Constructive logic and type theory provide foundations for constructive mathematics. There is a close connection between constructive and computational views. This connection between logic and computation has applications in computer science. For example, proof assistants such as Coq and Nuprl, type structure of modern programming languages are founded on these ideas.
Recently, homotopy type theory has provided an application of these ideas to mathematics also. Namely, some simple reults of algebraic topology have been formalized in a type theory and proved using proof assistants.
The aim of this course will be to give a self contained introduction to these topics.
We plan to cover the following topics.
1. Natural deduction for propositional logic, Curry Howard isomorphism.
2. Simply Typed lambda calculus, its extensions with polymorphism and dependent types. Normalization theorems.
3. Some issues in semantics, an introduction to category theory to the extent needed in semantical issues.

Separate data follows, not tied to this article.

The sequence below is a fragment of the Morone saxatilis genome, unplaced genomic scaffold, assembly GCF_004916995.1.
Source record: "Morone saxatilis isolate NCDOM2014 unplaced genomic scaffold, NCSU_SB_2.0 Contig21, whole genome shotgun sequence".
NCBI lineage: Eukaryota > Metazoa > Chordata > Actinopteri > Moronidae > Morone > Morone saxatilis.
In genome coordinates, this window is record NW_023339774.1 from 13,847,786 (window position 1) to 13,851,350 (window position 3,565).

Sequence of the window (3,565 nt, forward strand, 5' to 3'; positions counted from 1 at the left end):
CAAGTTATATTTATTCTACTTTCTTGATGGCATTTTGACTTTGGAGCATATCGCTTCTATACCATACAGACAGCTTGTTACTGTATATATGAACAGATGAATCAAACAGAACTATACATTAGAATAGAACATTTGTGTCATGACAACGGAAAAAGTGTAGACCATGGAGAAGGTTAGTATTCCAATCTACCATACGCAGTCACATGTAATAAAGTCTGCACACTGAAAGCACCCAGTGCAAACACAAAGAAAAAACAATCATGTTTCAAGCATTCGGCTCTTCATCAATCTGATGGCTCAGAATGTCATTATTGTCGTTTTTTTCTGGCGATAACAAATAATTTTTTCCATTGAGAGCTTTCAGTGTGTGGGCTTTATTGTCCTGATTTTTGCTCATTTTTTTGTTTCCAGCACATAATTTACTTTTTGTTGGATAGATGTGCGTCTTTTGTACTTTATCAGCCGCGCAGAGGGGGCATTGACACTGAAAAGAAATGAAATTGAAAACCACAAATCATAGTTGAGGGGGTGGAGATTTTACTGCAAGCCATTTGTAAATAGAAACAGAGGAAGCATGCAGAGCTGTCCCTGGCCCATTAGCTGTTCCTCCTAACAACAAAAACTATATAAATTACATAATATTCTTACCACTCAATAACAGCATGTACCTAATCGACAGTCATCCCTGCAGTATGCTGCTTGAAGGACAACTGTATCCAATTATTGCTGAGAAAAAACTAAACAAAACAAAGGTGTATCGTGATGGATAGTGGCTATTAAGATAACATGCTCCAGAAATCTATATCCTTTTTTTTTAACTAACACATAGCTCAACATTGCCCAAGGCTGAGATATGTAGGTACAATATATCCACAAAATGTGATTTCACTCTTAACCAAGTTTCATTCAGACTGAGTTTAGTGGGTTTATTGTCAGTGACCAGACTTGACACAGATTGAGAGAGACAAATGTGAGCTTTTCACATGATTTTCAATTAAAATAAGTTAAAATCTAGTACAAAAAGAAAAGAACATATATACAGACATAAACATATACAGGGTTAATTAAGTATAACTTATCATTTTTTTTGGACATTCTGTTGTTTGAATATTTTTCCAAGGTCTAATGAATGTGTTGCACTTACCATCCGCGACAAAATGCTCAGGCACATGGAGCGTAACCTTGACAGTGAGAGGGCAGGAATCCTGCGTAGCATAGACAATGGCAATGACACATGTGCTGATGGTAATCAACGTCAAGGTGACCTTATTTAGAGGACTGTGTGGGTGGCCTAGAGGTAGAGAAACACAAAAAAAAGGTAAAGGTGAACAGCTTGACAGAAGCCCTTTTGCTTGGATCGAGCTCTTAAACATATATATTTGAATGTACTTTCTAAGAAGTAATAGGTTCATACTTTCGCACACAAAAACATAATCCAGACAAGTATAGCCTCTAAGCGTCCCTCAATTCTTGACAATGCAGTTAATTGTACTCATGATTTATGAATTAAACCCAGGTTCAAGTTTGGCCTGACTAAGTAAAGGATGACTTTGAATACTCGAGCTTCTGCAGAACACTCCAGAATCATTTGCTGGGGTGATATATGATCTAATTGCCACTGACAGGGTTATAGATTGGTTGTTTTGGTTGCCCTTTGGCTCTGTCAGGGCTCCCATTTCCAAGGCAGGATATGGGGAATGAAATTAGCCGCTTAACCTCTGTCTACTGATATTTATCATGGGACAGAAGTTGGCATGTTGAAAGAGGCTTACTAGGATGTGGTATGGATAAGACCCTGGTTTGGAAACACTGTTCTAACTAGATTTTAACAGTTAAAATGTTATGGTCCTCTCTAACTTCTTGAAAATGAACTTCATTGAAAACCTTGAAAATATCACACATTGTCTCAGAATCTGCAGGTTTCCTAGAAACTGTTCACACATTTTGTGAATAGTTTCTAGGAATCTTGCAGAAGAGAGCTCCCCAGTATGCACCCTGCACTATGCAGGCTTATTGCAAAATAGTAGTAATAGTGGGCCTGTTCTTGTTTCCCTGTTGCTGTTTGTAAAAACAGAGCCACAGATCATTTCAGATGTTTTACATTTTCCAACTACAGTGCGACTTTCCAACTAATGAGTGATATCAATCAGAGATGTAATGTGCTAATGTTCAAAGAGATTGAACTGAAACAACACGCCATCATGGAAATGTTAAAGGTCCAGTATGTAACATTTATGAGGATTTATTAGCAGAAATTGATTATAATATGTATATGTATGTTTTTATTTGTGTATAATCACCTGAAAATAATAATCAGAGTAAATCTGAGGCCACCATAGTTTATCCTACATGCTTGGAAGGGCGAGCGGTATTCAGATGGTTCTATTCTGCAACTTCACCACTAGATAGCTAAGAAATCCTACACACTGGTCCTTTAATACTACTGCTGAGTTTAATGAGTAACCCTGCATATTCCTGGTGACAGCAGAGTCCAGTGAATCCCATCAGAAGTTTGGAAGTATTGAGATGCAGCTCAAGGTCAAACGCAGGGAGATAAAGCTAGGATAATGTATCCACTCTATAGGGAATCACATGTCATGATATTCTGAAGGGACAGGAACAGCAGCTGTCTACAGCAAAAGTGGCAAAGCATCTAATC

4. Intuitionistic Type theory of Martin Lof. Proof relevance, extensional vs intensional, identity types. Path induction. Groupoid model for intensional type theory.
5. An introduction to homotopy type theory. Type equivalence and univalence. higher inductive types. Some recent developments like computational type theory will be explored if time permits.
The course will be theoretical. It will encourage active involvement of students in terms of reading papers, students presentations and discussions. These will also be main part of evaluation.
1. Jean Yves Girard, Paul Taylor and Yves Lafont. 1989. Proofs and Types. Cambridge University Press.
2. Bengt Nordström, Kent Petersson, Jan M. Smith. 1990. Programming in
Martin-Löf ’s Type Theory, An Introduction. Oxford University Press.
3. The Univalent Foundations Program. 2013. Homotopy Type Theory: Univalent
Foundations of Mathematics. https://homotopytypetheory.org/book.
4. Research papers.